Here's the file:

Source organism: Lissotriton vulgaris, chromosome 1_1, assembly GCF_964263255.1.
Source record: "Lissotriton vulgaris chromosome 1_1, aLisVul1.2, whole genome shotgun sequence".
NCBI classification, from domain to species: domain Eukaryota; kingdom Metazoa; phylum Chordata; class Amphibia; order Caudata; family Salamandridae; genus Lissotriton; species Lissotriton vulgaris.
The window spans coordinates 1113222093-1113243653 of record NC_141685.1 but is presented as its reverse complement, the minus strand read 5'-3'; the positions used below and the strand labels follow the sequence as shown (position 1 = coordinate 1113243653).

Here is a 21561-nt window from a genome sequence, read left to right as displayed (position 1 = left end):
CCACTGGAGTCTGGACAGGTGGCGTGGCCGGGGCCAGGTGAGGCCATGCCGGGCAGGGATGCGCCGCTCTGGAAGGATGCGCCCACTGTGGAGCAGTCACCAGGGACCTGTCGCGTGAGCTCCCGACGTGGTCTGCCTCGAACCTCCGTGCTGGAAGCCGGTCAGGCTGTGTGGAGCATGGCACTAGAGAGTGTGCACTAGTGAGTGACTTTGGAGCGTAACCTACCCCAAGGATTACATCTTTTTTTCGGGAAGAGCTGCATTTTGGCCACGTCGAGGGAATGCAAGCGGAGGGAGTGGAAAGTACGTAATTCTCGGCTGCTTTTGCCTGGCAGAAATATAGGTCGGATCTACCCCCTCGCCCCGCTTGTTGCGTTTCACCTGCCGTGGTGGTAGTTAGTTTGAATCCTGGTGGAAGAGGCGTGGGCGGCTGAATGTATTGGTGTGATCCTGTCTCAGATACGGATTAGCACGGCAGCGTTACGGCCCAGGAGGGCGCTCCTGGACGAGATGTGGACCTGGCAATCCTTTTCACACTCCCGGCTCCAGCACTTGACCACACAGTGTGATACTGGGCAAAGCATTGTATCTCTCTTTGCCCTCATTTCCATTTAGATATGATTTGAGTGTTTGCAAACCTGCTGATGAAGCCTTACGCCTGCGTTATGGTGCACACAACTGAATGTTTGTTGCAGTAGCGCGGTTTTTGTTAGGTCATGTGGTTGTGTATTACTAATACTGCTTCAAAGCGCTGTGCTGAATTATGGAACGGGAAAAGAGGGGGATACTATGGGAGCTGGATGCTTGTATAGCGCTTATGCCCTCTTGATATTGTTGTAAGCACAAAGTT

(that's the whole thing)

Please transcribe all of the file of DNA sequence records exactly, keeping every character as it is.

Source organism: Lissotriton vulgaris, chromosome 1_1, assembly GCF_964263255.1.
Source record: "Lissotriton vulgaris chromosome 1_1, aLisVul1.2, whole genome shotgun sequence".
NCBI classification, from domain to species: domain Eukaryota; kingdom Metazoa; phylum Chordata; class Amphibia; order Caudata; family Salamandridae; genus Lissotriton; species Lissotriton vulgaris.
The window spans coordinates 1113222093-1113243653 of record NC_141685.1 but is presented as its reverse complement, the minus strand read 5'-3'; the positions used below and the strand labels follow the sequence as shown (position 1 = coordinate 1113243653).

Here is a 21561-nt window from a genome sequence, read left to right as displayed (position 1 = left end):
CCACTGGAGTCTGGACAGGTGGCGTGGCCGGGGCCAGGTGAGGCCATGCCGGGCAGGGATGCGCCGCTCTGGAAGGATGCGCCCACTGTGGAGCAGTCACCAGGGACCTGTCGCGTGAGCTCCCGACGTGGTCTGCCTCGAACCTCCGTGCTGGAAGCCGGTCAGGCTGTGTGGAGCATGGCACTAGAGAGTGTGCACTAGTGAGTGACTTTGGAGCGTAACCTACCCCAAGGATTACATCTTTTTTTCGGGAAGAGCTGCATTTTGGCCACGTCGAGGGAATGCAAGCGGAGGGAGTGGAAAGTACGTAATTCTCGGCTGCTTTTGCCTGGCAGAAATATAGGTCGGATCTACCCCCTCGCCCCGCTTGTTGCGTTTCACCTGCCGTGGTGGTAGTTAGTTTGAATCCTGGTGGAAGAGGCGTGGGCGGCTGAATGTATTGGTGTGATCCTGTCTCAGATACGGATTAGCACGGCAGCGTTACGGCCCAGGAGGGCGCTCCTGGACGAGATGTGGACCTGGCAATCCTTTTCACACTCCCGGCTCCAGCACTTGACCACACAGTGTGATACTGGGCAAAGCATTGTATCTCTCTTTGCCCTCATTTCCATTTAGATATGATTTGAGTGTTTGCAAACCTGCTGATGAAGCCTTACGCCTGCGTTATGGTGCACACAACTGAATGTTTGTTGCAGTAGCGCGGTTTTTGTTAGGTCATGTGGTTGTGTATTACTAATACTGCTTCAAAGCGCTGTGCTGAATTATGGAACGGGAAAAGAGGGGGATACTATGGGAGCTGGATGCTTGTATAGCGCTTATGCCCTCTTGATATTGTTGTAAGCACAAAGTT